House at OisËme, ca. 1934
Oil on board; 26 x 26 13/16 in.; 66 x 68 cm
Private Collection, New York
A beautiful example of Soutine's later landscapes, House of OisËme bears the imprint of Soutine's preoccupation with traditional French landscape painting by artists such as Courbet and Corot. The dramatic brushwork and the stark contrast between the whiteness of the house and the darkness of the surrounding landscape, are typical of Soutine's work at this time.
Page Boy at Maxim's, ca. 1925
Oil on canvas; 51 x 26 in.; 129.5 x 66 cm
Albright-Knox Art Gallery, Buffalo, New York
Edmund Hayes Fund, 1939
Between 1925 and 1929, Soutine painted a variety of uniformed workers at nightclubs and hotels. Perhaps both the dominant colors of the uniforms--red in the case of the page boys-- and an interest in social types compelled Soutine to paint this series. However, his precise rendering of personality, expressed, for example, in the insolent gaze of this page boy eager for his tip, imbues each portrait with a sense of the individual.
View of CÈret, ca. 1920-21
Oil on canvas; 21 1/4 x 28 3/4 in.; 54 x 73 cm
Sara Lee Corporation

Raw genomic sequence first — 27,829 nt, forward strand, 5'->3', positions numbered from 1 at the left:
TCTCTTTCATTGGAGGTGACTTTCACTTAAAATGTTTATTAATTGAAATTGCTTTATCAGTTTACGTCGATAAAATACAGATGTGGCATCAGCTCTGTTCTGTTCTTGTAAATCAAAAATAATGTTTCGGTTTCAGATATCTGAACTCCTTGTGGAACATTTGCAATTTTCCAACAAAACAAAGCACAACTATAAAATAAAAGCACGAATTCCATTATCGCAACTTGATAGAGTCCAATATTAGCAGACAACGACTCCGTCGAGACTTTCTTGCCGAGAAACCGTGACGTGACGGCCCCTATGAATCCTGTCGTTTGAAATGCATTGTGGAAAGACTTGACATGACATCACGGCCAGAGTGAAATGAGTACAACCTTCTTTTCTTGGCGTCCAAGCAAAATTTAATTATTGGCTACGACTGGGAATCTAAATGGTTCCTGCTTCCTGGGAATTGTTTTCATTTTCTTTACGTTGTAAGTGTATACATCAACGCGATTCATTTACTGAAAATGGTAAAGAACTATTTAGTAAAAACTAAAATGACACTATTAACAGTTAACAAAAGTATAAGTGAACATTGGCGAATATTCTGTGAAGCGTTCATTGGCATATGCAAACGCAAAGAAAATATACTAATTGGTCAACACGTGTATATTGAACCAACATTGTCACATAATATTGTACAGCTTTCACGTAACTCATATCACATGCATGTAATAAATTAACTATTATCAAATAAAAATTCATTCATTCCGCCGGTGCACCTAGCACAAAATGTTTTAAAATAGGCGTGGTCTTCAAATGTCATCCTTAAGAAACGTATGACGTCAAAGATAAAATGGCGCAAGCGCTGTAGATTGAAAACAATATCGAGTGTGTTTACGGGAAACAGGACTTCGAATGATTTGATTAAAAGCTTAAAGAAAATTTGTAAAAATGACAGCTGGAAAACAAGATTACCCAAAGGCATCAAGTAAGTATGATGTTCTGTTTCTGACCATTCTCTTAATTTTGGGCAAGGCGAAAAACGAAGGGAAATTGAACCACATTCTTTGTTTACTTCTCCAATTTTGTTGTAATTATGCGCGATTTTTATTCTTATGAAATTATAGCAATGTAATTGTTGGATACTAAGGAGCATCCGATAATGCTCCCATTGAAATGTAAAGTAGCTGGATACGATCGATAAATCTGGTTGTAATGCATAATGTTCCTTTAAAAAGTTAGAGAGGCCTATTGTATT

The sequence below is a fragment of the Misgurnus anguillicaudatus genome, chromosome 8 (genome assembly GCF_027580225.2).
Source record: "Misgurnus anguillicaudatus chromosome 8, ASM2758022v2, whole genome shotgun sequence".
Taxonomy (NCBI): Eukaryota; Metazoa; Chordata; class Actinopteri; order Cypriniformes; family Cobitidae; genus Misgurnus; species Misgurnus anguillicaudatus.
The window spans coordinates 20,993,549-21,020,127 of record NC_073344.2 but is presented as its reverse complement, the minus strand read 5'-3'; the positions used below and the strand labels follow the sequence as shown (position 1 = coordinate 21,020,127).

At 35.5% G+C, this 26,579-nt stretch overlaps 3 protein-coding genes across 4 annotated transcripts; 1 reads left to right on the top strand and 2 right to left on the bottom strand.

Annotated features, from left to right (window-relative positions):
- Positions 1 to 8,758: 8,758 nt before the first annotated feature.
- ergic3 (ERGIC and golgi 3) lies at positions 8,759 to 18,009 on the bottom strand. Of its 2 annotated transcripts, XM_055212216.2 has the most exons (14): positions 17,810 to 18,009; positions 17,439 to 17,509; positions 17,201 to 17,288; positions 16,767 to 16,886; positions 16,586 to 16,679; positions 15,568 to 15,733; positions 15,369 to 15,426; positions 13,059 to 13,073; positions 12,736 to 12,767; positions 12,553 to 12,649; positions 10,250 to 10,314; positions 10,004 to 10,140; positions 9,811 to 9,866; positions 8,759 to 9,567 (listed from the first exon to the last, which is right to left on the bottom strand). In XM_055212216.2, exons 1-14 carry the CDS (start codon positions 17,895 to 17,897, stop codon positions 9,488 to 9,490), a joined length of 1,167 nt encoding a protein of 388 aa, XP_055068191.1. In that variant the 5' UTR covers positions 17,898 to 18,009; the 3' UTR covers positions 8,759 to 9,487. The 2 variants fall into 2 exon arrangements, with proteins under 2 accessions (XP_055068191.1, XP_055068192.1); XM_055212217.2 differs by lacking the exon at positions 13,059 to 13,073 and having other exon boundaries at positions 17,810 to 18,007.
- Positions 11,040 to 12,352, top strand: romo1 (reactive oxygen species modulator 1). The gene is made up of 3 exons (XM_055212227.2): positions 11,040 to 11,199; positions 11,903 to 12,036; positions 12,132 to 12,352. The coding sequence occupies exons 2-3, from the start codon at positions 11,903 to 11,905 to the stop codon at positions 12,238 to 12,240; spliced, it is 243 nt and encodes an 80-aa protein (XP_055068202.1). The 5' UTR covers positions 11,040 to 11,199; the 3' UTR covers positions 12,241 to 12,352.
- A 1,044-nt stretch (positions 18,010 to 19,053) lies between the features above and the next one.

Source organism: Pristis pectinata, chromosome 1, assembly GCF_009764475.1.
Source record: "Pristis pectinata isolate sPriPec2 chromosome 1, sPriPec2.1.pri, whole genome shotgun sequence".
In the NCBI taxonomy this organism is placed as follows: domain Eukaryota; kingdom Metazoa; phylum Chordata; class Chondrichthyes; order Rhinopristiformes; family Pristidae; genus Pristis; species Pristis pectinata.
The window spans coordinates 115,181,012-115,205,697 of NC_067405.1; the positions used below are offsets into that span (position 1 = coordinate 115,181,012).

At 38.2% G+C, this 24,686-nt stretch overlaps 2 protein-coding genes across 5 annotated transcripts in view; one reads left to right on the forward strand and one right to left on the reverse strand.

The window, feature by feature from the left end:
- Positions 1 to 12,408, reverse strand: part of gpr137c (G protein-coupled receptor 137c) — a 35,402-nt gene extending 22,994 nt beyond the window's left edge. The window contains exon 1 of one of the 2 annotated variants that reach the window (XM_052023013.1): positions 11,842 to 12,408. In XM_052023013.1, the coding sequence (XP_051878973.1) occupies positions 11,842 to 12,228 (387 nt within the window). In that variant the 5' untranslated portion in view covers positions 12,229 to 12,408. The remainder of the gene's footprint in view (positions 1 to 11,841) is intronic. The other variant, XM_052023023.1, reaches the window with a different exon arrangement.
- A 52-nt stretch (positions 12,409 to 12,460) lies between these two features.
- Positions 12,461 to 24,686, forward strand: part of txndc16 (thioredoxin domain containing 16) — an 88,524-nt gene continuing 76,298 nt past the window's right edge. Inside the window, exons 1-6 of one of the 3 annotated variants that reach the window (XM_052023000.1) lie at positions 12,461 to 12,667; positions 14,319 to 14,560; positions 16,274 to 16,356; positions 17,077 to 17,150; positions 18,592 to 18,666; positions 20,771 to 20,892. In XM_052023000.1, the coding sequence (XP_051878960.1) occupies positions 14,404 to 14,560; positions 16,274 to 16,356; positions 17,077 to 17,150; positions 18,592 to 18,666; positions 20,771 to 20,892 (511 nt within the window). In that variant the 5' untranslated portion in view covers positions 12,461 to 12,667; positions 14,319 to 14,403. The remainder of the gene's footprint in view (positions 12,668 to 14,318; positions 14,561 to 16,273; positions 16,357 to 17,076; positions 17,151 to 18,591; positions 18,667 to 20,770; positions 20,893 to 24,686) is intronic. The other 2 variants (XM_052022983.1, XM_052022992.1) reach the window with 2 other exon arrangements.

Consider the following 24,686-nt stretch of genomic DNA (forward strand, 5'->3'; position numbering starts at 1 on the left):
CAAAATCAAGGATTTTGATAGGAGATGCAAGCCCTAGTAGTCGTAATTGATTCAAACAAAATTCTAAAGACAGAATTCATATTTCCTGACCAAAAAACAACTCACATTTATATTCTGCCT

The wild, expressionistic brushstrokes, skewed perspective, and vivid colors dominating View of CÈret imbue the landscape with a sense of turbulent energy. Soutine spent three years, beginning in 1919, living and working in CÈret in the French Pyrennes; the paintings produced there are among his most radical and avant-garde.
Hanging Turkey, ca. 1925
Oil on canvas; 36 x 28 1/2 in.; 91.4 x 72.4 cm
Richard S. Zeisler Collection, New York
Soutine's Hanging Turkey is another single image taken from a series of works by the artist. Throughout his career, Soutine painted still lifes of slaughtered animals that combine gruesome and pathetic subject matter with the sensual beauty of his palette and painting technique. Some critics have suggested that Soutine's fascination with animal carcasses is related to his early years in Lithuania and Paris when he was haunted by poverty and hunger.